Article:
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Martha Stewart’s Chow Chow Out as Dalmatian Wins at Westminster

Ian the Dalmatian, led by Michael Scott, competes at the Westminster Kennel Club dog show. Should he win, Ian would be the first Dalmatian named best in show. Photographer: Jack Grassa/Westminster Kennel Club via Bloomberg
Ian the Dalmatian, led by Michael Scott, competes at the Westminster Kennel Club dog show. Should he win, Ian would be the first Dalmatian named best in show. Photographer: Jack Grassa/Westminster Kennel Club via Bloomberg

Feb. 14 (Bloomberg) -- Familiar trumped exotic at the 136th annual Westminster Kennel Club dog show in New York, as a German Shepherd, Dalmatian and Wirehaired Dachshund won their group competitions and spots to compete in the finals tonight.

“These are dogs most people know,” David Frei, communications director at Westminster, said in an interview at Madison Square Garden. “It’s a ‘regular dog’ show.”

Better-known breeds often capture the audience’s heart at the prestigious pageant. In 2008, Uno invited comparisons with Snoopy when he became the first beagle to win. Ian the Dalmatian, potentially the first Westminster winner of his breed, is marked by artful black spots and a wagging tail that doesn’t quit.

“He’s silly, crazy, full of life,” Ian’s handler, Michael Scott, told reporters. In winning the non-sporting group, he bested a Chow Chow named G.K., short for Genghis Khan, owned by Martha Stewart.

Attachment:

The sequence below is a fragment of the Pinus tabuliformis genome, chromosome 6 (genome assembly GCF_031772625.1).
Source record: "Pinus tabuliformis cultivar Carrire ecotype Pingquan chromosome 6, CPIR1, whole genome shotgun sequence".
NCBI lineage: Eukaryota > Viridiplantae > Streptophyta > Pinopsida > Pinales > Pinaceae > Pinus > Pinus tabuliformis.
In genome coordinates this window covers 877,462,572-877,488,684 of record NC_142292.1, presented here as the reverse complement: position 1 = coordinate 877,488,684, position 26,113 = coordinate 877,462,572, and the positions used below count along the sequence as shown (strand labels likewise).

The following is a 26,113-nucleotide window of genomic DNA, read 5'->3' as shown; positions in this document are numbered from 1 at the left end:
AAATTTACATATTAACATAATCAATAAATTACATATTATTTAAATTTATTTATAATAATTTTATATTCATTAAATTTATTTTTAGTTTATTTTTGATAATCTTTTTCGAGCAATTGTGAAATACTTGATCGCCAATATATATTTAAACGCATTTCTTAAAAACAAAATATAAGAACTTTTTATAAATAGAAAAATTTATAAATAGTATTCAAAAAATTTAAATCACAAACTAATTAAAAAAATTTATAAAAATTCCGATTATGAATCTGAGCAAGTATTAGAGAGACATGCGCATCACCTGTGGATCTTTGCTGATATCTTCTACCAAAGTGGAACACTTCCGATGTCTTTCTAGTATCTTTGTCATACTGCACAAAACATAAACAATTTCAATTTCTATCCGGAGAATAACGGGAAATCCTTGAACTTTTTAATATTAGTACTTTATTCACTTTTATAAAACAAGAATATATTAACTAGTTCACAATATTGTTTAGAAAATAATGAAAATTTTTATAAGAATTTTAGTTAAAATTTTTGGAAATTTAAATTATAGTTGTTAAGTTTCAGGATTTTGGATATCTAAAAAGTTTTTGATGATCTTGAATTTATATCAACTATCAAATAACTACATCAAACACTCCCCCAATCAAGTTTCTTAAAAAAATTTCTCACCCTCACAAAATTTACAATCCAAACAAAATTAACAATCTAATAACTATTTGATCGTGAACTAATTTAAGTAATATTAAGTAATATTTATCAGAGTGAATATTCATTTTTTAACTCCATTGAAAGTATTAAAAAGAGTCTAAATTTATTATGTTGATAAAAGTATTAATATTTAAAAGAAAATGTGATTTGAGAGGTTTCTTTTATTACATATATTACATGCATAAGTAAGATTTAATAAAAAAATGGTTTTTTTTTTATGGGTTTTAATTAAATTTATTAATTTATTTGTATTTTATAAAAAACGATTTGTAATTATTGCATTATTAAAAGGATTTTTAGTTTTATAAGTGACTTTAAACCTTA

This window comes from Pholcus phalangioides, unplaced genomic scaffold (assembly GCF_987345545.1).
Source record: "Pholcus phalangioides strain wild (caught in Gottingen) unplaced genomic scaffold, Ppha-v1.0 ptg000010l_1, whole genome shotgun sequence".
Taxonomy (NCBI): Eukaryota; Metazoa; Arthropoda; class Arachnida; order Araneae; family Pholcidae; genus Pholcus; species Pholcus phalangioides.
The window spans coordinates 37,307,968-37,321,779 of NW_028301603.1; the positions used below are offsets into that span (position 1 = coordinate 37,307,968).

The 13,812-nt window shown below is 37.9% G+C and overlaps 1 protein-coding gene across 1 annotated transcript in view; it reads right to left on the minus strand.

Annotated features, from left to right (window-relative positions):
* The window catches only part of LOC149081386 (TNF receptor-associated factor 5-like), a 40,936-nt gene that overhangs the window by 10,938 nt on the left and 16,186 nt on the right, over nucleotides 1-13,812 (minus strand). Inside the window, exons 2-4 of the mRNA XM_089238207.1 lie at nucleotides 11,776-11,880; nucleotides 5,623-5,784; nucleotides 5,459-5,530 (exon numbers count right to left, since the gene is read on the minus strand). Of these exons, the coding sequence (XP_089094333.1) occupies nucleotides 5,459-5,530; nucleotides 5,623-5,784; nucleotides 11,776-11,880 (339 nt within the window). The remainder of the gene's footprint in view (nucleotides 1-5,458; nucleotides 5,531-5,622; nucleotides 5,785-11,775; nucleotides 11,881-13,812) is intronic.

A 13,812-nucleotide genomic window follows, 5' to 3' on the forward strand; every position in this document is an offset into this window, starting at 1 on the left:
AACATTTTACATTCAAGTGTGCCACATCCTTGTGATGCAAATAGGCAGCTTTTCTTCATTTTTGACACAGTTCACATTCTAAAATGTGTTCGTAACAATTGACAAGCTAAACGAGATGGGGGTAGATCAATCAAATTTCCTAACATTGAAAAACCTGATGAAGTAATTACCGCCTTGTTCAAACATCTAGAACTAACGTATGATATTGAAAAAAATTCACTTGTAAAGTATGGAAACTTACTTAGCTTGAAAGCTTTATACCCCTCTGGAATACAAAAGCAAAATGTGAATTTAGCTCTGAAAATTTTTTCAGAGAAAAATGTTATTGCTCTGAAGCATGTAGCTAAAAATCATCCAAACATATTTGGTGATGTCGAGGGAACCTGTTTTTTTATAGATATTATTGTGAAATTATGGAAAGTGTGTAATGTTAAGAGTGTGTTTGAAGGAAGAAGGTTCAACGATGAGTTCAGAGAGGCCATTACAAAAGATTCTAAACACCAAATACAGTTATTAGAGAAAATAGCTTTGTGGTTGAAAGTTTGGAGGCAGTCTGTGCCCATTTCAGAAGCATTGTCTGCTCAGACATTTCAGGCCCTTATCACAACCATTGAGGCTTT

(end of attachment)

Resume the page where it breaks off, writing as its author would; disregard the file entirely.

“He loves to be out there,” Jan Kolnik, G.K.’s handler, said after his ouster.

The fourth finalist is an 11-pound Pekingese named Malachy, the second-ranked canine in 2011 in American Kennel Club competition. He ambled -- some might say waddled -- to victory in the toy dog group. Front heavy, his breed is of Chinese origin, and images of it date back to the eighth century.

“When he looks you in the eye, it’s just beautiful,” said the judge who selected him last night, Timothy Catterson. The New Castle, Indiana-based president of the Italian Greyhound Club of America, he added, “If I had that dog in my house I’d be thrilled.”

Before best in show is chosen by Cindy Vogels, a breeder and judge from Greenwood Village, Colorado, three other finalists must be selected -- from the sporting, working and terrier groups. The top-ranked dog, Beckham, a black Cocker Spaniel, must get past an Irish Setter, Weimaraner and 27 other champions from the sporting group.

To contact the reporter of this story: Philip Boroff in New York at pboroff@bloomberg.net.

To contact the editor responsible for this story: Manuela Hoelterhoff at mhoelterhoff@bloomberg.net.

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